Lyft, the car-sharing app, is accusing its biggest rival, Uber, of ordering thousands of rides and then canceling them, according to a CNN Money report.
According to data provided to CNN Money from Lyft, 177 Uber drivers from around the country booked and then canceled more than 5,000 rides since October.
There's no indication of whether this was sanctioned by Uber or whether the company even knew about it at all.
Lyft found the information by cross-referencing phone numbers of known Uber recruiters with the phone numbers attached to accounts that canceled rides, CNN Money and Lyft say.
In some instances, the Uber employees had their phone numbers tied to more than one account, resulting in hundreds of canceled rides.
In a statement to CNN Money, Uber said that the people doing this may not have been Uber recruiters and may have just been regular passengers. "We even recently ran a program where thousands of riders recruited drivers from many platforms, earning hundreds of dollars in Uber credits for each driver who tries Uber," Uber told CNN Money.
But that doesn't explain why they would order then cancel rides.
The implications of this aren't just lost wages for the Lyft drivers, but also longer wait times for Lyft passengers, which could cause customers to call an Uber car instead.
But this isn't the first time that Uber has used questionable tactics against some of its rivals. In January, taxi service Gett accused Uber of hiring and canceling 100 of Gett's cars when it launched in New York. Uber said at the time that it was likely "too aggressive a sales tactic."
And just last week, Uber scooped the competition by announcing its version of carpooling among Uber passengers, called UberPool, the night before Lyft and a similar app, called Sidecar, announced the same thing.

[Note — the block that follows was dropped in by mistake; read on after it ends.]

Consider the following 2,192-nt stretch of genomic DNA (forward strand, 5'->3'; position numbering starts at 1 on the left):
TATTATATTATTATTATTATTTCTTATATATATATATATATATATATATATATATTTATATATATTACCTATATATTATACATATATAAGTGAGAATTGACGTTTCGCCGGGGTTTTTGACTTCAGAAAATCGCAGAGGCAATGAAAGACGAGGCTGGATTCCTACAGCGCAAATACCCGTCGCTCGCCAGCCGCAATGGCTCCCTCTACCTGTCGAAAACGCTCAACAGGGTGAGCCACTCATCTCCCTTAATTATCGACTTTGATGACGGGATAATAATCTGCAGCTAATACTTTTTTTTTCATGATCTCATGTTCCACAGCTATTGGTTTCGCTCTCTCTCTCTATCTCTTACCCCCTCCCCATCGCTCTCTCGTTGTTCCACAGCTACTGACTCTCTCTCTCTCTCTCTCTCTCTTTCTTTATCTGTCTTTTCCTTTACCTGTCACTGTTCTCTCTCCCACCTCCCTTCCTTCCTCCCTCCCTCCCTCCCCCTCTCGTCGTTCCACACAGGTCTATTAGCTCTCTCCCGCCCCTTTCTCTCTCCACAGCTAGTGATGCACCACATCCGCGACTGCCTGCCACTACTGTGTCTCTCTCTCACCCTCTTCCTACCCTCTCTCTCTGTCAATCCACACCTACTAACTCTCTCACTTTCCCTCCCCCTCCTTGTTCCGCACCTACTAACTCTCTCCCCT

"It's unfortunate for affected community members that they have used these tactics, as it wastes a driver's time and impacts the next passenger waiting for that driver," a Lyft spokesperson told Business Insider. "We remain focused on growing the business faster than any competitor through better customer experience and innovation."
In a statement to Business Insider, Uber called Lyft's report "patently false."
The statement went on to say:
Both riders and drivers help recruit new drivers to the Uber platform, where the economic opportunity is unmatched in the industry. We recently ran a program where thousands of riders recruited drivers from other platforms, earning hundreds of dollars in Uber credits for each driver who tries Uber. Even Lyft drivers have participated in a successful campaign recruiting thousands of other Lyft drivers to Uber, where drivers make a better living than on any other platform.
Taking the ride and meeting the driver is essential to successful recruitment.
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